The alternative models explored the possibility that children’s academic achievement, academic self-efficacy, and self-regulated learning affect the type of parental involvement in homework (see Figure 3). The fit of this model was acceptable (χ2 = 177.75, df = 114, p < .000; SRMR = .08; AGFI = .94; CFI = .97; TLI = .96; RMSEA = .03; CI 90% [0.02, 0.04]). The results suggest that the children’s academic self-efficacy (β = -.18, p < .000), self-regulated learning (β = -.15, p < .000) and academic achievement (β = -.33, p < .000), decreased parental control. They also show that academic self-efficacy (β = .37, p < .000) and self-regulated learning (β = .28, p < .000) were positively related to parental autonomy support in homework, and that academic achievement has not affected autonomy support (β = .08, p < .256).

Figure 3

Results of the Structural Alternative Model of the Relations between Children Academic Achievement, Self-efficacy, Self-regulated Learning and Parental Autonomy Support, and Control in Homework. Standardized coefficients are presented. ***p < .001.

Multi-Group Analysis by Gender

A multi-group analysis was conducted to compare the effects of the students’ gender on the relationships of the theoretical model. Results indicate the existence of invariance in both genders in the structural model (χ2 = 301.98, df = 226, p =.05; SRMR = .08; AGFI = .90; CFI = 0.97; TLI = .96; RMSEA = .03; CI [0.02, 0.04]). The differences between the values of the chi-square tests (Δχ2) was p < .001, the comparative goodness of fit indexes (ΔCFI) was < .01 and the root mean square error of approximation (ΔRMSEA) was < .015. The results confirmed that the relationships proposed in the model are similar in both genders (see Table 2).

Table 2

Results of the Invariance Analysis by Gender

Discussion

These findings extend previous research on the influence of the types of parental involvement in homework on academic achievement. Even though parental involvement is clearly important, the direct and indirect relationships between the types of parental involvement, children’s psychological resources, and academic achievement had barely been explored throughout the literature and results were inconclusive (Gonida & Cortina, 2014; Luo et al., 2016). The underpinning of these relationships is essential, as the current body of literature suggests that parental home-based involvement is critical to assist students’ academic performance. Overall, parental autonomy support or control were differentially associated with chidren’s academic self-efficaccy, self-regulated learning, and academic achievement.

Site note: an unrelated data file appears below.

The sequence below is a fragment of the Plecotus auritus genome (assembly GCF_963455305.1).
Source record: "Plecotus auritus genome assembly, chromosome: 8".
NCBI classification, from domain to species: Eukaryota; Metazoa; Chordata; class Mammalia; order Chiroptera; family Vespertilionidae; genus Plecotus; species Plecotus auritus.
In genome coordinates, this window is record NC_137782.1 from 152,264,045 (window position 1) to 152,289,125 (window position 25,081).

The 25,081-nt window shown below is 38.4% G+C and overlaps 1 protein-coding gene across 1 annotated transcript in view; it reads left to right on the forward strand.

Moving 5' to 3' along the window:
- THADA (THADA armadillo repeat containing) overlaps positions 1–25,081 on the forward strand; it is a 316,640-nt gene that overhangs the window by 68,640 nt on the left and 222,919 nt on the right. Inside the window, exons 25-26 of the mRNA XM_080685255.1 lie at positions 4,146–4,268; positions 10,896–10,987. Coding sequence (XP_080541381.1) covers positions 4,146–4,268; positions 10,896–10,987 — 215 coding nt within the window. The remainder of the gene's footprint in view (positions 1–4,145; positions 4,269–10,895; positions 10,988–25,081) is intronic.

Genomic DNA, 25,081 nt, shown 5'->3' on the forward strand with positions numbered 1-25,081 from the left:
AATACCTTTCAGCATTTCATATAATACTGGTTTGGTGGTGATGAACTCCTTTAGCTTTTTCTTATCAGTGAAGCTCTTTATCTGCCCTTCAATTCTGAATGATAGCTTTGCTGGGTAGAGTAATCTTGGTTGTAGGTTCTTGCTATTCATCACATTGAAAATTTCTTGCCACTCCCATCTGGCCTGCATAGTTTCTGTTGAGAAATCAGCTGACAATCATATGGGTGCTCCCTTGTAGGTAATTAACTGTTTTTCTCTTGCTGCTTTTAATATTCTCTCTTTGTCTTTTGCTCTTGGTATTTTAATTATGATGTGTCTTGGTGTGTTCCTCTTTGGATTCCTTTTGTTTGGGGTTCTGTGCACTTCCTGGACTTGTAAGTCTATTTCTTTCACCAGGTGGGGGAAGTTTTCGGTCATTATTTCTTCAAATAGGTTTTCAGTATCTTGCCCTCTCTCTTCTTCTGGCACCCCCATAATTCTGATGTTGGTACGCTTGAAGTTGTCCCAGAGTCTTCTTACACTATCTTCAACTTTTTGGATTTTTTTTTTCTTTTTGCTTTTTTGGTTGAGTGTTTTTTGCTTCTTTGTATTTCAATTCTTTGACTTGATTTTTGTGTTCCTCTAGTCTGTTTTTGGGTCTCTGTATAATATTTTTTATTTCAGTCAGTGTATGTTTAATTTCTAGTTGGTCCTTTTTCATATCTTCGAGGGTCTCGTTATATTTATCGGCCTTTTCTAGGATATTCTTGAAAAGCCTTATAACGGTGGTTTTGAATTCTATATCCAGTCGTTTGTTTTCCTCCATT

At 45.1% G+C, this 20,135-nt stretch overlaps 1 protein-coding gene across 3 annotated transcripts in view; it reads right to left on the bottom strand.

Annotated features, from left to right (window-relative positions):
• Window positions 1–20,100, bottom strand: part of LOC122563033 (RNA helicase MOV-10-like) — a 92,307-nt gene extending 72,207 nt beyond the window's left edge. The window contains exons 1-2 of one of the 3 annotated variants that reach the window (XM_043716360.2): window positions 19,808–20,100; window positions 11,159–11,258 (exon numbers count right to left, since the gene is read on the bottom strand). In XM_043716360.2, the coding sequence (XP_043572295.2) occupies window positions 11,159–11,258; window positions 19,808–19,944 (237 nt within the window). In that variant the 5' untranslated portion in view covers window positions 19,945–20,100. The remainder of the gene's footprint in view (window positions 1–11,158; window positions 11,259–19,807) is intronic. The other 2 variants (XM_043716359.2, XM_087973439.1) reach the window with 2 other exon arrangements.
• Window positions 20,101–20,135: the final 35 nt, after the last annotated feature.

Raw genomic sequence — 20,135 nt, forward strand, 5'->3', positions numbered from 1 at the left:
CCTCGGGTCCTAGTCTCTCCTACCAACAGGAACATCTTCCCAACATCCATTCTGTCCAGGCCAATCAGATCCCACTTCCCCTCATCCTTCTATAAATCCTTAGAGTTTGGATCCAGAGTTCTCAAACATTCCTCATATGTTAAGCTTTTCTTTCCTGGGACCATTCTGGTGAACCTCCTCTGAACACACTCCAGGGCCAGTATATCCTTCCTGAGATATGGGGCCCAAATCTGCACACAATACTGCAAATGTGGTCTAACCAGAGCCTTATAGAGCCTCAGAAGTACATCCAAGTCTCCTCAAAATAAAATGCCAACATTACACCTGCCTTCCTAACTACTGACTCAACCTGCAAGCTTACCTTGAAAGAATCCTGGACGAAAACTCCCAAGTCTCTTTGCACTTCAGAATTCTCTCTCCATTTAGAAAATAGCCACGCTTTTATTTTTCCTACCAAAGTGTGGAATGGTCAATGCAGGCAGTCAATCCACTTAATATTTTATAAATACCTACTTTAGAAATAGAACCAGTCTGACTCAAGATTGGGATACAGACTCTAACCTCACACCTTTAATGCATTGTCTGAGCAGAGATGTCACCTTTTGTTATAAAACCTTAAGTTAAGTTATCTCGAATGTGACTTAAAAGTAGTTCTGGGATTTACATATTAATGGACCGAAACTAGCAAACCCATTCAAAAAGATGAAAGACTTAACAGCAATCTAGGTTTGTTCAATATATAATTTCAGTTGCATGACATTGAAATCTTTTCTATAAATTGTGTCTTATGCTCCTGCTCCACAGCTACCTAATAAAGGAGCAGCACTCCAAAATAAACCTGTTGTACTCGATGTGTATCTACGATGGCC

The Effects of Parental Involvement Type on Homework

Findings partially supported the hypothesis on parental autonomy support. Consistent with the literature, our data suggested that parental autonomy support predicts students’ academic self-efficacy and self-regulated learning (Fan & Williams, 2010; Gonida & Cortina, 2014; Luo et al., 2016). Contrary to what was reported in some studies (Doctoroff & Arnold, 2017; Moroni et al., 2015; Núñez et al., 2015; Vasquez et al., 2015), we found that the parental autonomy support did not have a direct effect on academic achievement. In fact, its effect on academic achievement was mediated by its positive influence on academic self-efficacy and self-regulated learning.

Although unexpected, these findings match reports by other authors suggesting that parental autonomy support was more related to the development of children’s psychological resources than to academic achievement (Gonida & Cortina, 2014; Hoover-Dempsey et al., 2001; Karbach et al., 2013; Núñez et al., 2015; Pomerantz et al., 2005). Moreover, results can be also explained within the cultural context, as suggested by other scholars (Helwig, 2006; Karbach et al., 2013). In this regard, we posit that children’s perception about parental autonomy support is influenced by the set of values that Mexican families promote, such as obedience, fear of authority, or promotion of success. As a result, the support of autonomy by parents might be perceived as a non-positive strategy not only by children but also by adults (Bridges et al., 2012; Díaz-Loving et al., 2011; Infante & Martínez, 2016).

Further, consistent with the literature, these findings showed parental control in homework negatively impacted not only academic achievement, but also the psychological resourses related to academic achievement (Dumont et al., 2012; Fernández-Alonso et al., 2017; Moroni et al., 2015; Pino-Pasternak & Whitebread, 2010). Results matched the theoretical predictions of SDT (Ryan & Deci, 1987), which states that parental control undermines children’s innate needs for competence and autonomy, restricting the opportunities for children to independently engage in cognitive tasks and self-regulated learning.

The Role of Children’ Characteristic on Parental Involvement in Homework